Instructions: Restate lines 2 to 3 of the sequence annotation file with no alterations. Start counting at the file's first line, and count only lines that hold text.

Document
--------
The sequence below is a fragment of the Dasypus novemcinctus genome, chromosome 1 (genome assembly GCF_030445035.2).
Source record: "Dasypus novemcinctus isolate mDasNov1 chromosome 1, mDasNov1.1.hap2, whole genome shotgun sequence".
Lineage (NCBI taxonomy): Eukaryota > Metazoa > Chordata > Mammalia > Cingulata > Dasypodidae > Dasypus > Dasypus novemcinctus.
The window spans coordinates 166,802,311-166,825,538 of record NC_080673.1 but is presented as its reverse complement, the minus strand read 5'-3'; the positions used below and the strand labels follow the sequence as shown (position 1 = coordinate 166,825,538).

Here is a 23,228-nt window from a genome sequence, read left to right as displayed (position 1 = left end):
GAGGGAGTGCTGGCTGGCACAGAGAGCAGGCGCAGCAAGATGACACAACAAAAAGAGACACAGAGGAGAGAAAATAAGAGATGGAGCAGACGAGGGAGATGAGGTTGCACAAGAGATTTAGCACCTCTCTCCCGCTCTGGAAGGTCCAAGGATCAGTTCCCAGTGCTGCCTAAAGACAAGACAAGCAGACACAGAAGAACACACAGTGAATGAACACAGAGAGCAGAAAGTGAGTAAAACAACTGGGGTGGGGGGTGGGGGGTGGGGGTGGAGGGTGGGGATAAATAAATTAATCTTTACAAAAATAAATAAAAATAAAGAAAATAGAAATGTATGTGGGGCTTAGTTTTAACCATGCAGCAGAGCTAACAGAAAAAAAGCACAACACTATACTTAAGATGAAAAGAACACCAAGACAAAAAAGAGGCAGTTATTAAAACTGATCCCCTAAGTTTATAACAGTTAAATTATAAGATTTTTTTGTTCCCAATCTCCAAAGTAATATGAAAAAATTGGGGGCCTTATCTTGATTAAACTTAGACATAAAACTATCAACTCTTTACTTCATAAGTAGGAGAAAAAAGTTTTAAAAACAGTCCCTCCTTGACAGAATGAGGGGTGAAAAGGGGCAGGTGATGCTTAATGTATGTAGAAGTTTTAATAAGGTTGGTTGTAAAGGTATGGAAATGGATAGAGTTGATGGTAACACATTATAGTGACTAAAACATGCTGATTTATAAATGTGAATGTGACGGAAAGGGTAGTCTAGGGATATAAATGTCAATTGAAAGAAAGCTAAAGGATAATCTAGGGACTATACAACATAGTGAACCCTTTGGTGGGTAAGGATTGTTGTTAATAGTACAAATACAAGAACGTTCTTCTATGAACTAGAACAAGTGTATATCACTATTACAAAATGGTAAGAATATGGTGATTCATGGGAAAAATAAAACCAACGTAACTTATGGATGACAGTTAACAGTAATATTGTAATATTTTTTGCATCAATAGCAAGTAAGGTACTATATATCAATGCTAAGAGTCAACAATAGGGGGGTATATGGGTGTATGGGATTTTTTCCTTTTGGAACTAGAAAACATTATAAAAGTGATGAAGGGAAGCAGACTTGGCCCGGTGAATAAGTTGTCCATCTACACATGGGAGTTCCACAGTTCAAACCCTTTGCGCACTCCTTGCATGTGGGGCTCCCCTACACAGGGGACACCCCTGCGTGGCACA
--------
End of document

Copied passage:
Source record: "Dasypus novemcinctus isolate mDasNov1 chromosome 1, mDasNov1.1.hap2, whole genome shotgun sequence".
Lineage (NCBI taxonomy): Eukaryota > Metazoa > Chordata > Mammalia > Cingulata > Dasypodidae > Dasypus > Dasypus novemcinctus.